A rising tide of new office projects may be skewing the national average rental rate upward and obscuring increased leasing challenges for second-generation properties in many markets, Transwestern’s latest U.S. office market report suggests.
Monthly asking rent averaged $26.97 per square foot in the third quarter, representing a 3.4% increase from a year earlier and a five-year gain of 19.7%. Much of that national increase reflects above-market rents at new or renovated projects, where landlords have incurred elevated material and labor costs to complete amenity-rich offerings.
The national vacancy rate has plateaued near 9.8%, equal to the rate one year ago. A dozen of the 49 markets Transwestern tracks showed negative net absorption or an increase in the volume of vacant space for the 12 months ended September. Nationwide, annualized absorption through the third quarter was 57.3 million square feet, or roughly one-third less than the 85.2 million square feet absorbed in 2018.
Office construction is at a cyclical high. Building starts in the 12 months through the third quarter were up 12.1% over the year-ago period, with more than 166 million square feet of projects underway. The sector delivered 18.5 million square feet of new space in the recent quarter, less than the second quarter’s 21.7 million square feet but up 1.3% from a year earlier, while the national economy and average monthly job growth have slowed.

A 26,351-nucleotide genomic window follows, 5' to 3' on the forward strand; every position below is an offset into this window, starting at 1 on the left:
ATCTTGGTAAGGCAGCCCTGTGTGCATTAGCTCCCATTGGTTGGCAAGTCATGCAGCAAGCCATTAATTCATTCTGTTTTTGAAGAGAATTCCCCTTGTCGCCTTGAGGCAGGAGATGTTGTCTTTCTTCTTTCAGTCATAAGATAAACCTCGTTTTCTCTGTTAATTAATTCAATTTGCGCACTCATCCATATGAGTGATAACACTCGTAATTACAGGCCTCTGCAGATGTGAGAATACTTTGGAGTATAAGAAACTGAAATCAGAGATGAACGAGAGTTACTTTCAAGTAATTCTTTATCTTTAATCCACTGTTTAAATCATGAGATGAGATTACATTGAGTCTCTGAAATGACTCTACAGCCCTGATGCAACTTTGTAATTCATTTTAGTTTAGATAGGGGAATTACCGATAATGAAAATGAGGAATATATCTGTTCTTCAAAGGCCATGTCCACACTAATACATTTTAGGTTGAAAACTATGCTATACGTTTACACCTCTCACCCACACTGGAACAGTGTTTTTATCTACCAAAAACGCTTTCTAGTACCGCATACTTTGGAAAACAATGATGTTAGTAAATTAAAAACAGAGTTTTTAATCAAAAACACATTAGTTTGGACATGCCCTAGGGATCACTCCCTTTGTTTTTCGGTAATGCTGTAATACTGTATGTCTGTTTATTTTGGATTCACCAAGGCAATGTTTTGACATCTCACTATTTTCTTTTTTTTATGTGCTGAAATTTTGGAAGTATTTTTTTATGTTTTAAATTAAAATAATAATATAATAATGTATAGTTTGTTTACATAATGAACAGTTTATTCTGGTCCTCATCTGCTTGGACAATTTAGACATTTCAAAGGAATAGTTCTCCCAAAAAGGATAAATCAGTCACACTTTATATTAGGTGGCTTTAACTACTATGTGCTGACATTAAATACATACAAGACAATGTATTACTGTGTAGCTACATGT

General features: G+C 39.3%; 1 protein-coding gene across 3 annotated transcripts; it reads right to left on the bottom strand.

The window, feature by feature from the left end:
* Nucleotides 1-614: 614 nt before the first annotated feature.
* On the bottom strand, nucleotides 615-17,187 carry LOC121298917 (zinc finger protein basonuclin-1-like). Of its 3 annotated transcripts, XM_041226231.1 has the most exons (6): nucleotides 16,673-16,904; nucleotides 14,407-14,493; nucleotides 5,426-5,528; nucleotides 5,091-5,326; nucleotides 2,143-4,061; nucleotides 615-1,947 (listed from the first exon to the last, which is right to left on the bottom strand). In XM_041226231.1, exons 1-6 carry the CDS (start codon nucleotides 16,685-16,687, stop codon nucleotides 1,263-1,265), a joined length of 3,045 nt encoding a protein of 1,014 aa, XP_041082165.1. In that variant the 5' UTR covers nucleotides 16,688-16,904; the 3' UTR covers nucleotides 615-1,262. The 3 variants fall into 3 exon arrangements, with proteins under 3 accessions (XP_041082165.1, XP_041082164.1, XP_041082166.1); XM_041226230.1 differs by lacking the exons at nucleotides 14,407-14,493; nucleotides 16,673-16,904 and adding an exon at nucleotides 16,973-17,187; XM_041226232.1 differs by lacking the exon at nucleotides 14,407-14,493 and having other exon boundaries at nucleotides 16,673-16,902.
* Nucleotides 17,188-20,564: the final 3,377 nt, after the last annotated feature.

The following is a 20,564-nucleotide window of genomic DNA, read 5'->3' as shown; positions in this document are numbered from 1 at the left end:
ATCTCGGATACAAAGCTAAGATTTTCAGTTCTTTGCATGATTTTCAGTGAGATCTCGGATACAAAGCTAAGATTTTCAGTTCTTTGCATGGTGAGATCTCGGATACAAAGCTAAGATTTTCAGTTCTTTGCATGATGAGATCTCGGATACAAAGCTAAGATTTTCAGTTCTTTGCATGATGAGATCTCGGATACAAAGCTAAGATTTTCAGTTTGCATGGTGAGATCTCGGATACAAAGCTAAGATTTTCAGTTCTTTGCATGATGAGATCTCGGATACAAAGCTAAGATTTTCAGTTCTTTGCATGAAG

“Developers have responded vigorously to tenant preferences for new construction,” said Jimmy Hinton, Senior Managing Director of Investment & Analytics at Transwestern. “In many markets, new construction is outpacing already moderating tenant demand, creating extra pressure on older-vintage properties. Landlords are increasingly challenged in reconciling capital improvement needs with cycle timing and prospects for suitable investment returns.”
While high-end rents at new properties can increase a market’s average lease rate, new construction drives rent downward when landlords feel pressure to compete for tenants by lowering rates. In Houston, for example, average third quarter asking rent had declined 0.7% from a year earlier.
Stuart Showers, Vice President of Research in Houston, predicts other markets will experience a similar shift in the coming months, and could represent a late-cycle playbook for landlords in other markets, should macro conditions deteriorate.
“The volume of new office construction pushing through Houston has resulted in downward pressure on rental rates, a situation that will manifest throughout second-generation product in a number of the nation’s markets that have high construction activity,” Showers said.